COP22 Where next after the Paris climate change agreement?

Posted in: Environment

Posted on: 17.11.2016

In 2015, Good Energy brought you all the action from COP21 in Paris. We saw governments from around the globe agree to limit the warming of the planet to well below two degrees – the first legally binding agreement of its kind.

With the treaty finally coming into force last week – and the start of COP22 in Morocco – we wanted to take a look at what happens next, what we hope will be achieved and whether the agreement will ultimately be enough in the fight against climate change.



As it stands, 110 countries from around the world have submitted plans to meet the agreement made in Paris.

The UK firmly announced its commitment on 17th November becoming the 111th party to do so. The speed at which governments have pushed the agreement into force is unprecedented - it’s a powerful message and highlights the importance nations attach to combating climate change.

But is it enough?




2015 saw the world’s economy decarbonised by a record 2.8%, but this still falls far short of the reduction needed to achieve the two degrees goal.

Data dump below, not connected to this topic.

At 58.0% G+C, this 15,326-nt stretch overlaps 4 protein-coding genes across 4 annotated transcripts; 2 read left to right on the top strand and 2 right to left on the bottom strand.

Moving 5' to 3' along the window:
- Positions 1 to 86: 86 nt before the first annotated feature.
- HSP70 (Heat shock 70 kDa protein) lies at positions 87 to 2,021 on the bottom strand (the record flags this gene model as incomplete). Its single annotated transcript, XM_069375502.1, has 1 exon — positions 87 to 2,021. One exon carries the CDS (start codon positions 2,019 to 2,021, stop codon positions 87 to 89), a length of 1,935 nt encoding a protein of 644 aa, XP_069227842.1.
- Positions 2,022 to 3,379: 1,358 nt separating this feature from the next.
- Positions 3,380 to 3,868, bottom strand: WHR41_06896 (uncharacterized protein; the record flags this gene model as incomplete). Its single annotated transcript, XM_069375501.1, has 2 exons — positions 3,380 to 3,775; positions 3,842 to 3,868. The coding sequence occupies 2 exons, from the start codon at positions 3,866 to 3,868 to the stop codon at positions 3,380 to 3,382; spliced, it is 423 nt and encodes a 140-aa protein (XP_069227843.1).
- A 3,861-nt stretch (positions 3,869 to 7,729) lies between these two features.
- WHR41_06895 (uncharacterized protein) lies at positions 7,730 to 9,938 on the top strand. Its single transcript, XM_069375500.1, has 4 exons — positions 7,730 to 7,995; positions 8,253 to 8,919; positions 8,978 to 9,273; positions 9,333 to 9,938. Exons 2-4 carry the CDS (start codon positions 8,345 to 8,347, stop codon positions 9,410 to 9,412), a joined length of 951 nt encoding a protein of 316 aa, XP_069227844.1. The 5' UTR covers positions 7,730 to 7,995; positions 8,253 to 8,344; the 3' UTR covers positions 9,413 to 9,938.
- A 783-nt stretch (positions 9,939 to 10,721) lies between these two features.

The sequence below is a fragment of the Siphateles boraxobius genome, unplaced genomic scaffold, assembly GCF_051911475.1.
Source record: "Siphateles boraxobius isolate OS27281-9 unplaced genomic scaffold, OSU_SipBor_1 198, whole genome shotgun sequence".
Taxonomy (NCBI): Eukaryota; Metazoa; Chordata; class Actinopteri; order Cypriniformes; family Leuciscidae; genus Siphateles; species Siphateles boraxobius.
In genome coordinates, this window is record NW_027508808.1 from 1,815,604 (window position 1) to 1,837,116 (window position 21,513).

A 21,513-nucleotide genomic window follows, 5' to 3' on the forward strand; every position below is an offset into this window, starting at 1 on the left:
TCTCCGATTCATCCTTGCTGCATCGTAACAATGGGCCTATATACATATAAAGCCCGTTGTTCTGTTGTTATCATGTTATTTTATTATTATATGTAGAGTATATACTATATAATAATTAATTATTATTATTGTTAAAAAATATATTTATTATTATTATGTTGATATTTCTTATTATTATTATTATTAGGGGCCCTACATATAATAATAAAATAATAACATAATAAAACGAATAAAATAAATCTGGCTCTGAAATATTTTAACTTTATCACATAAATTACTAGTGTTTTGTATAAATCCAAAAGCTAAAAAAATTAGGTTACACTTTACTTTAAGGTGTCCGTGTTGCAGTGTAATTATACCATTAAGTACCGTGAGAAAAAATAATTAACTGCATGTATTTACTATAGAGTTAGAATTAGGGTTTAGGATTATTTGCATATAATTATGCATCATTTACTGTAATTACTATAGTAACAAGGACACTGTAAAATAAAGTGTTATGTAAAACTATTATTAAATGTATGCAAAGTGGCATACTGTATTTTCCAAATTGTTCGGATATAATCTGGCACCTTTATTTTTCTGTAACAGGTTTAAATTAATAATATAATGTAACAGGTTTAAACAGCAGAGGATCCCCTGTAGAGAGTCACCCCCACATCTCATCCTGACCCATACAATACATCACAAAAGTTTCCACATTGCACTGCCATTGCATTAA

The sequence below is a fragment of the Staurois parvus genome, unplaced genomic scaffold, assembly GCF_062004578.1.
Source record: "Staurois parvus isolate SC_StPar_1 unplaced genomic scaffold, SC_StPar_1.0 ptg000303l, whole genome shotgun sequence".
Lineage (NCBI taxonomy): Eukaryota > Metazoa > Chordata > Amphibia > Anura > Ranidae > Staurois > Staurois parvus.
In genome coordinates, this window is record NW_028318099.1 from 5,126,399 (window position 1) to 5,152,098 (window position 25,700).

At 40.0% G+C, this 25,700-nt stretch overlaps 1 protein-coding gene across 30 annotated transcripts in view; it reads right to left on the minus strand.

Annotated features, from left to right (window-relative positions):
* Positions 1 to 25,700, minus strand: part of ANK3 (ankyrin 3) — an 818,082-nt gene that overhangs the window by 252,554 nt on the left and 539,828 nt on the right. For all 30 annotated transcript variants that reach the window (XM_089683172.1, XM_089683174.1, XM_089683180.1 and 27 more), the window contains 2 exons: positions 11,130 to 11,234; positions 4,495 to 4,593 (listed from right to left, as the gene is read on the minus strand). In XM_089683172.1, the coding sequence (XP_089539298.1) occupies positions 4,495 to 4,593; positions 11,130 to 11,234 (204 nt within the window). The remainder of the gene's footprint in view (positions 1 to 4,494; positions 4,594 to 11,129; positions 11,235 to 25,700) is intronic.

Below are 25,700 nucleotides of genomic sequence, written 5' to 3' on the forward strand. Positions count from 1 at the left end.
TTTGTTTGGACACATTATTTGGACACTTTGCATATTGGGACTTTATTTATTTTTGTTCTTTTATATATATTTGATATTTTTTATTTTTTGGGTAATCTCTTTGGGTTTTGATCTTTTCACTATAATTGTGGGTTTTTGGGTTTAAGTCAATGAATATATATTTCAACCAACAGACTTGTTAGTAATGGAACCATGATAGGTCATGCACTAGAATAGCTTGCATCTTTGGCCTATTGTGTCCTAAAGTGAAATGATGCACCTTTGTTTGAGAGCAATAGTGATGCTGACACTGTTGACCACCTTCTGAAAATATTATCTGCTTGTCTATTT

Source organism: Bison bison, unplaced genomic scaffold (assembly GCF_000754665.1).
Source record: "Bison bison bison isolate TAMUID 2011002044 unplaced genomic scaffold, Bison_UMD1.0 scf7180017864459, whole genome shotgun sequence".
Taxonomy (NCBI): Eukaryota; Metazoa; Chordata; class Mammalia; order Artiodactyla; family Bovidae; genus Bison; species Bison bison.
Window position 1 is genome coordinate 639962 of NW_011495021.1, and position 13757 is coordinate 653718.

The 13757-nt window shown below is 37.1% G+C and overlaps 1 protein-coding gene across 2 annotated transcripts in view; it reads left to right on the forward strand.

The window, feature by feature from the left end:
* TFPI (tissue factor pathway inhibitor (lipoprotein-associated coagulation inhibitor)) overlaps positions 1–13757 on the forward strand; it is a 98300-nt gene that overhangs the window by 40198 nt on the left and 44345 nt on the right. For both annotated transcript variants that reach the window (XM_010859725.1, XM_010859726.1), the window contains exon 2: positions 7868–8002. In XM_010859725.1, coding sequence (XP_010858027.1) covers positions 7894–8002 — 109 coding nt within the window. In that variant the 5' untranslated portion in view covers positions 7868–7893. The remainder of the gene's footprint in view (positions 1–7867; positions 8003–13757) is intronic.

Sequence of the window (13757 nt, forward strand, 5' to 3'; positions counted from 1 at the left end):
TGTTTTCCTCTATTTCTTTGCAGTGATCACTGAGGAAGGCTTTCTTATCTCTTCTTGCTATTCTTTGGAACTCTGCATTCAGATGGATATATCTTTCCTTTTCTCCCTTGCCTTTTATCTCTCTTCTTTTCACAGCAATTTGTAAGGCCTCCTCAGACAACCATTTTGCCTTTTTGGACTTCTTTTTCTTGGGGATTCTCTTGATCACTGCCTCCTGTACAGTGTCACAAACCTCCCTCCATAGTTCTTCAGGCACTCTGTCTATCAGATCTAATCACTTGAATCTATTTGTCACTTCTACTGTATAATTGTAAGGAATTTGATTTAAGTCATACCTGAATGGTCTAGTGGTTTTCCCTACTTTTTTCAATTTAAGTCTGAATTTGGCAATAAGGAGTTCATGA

And despite many parties outlining their plans to phase out greenhouse gas emissions completely, there is, for many, a distinct difference between the ambition and what will actually happen before and after 2020.


While no-one is expecting any of the show stopping drama we saw last year, COP22 will check that everyone is still on the same page and, more importantly, whether they’re actually putting into action the necessary policy steps which will take Parties towards their stated carbon reduction ambitions and beyond.


I’m not expecting anything too radical over the next few weeks, however the progress COP has made in recent years is encouraging.  We should showcase great examples of what has already been achieved and inspire those, who haven’t already, to submit their plans as soon as possible.

The move to a 100% renewable, cleaner, greener future is possible and definitely within our grasp, if governments act now and quickly.





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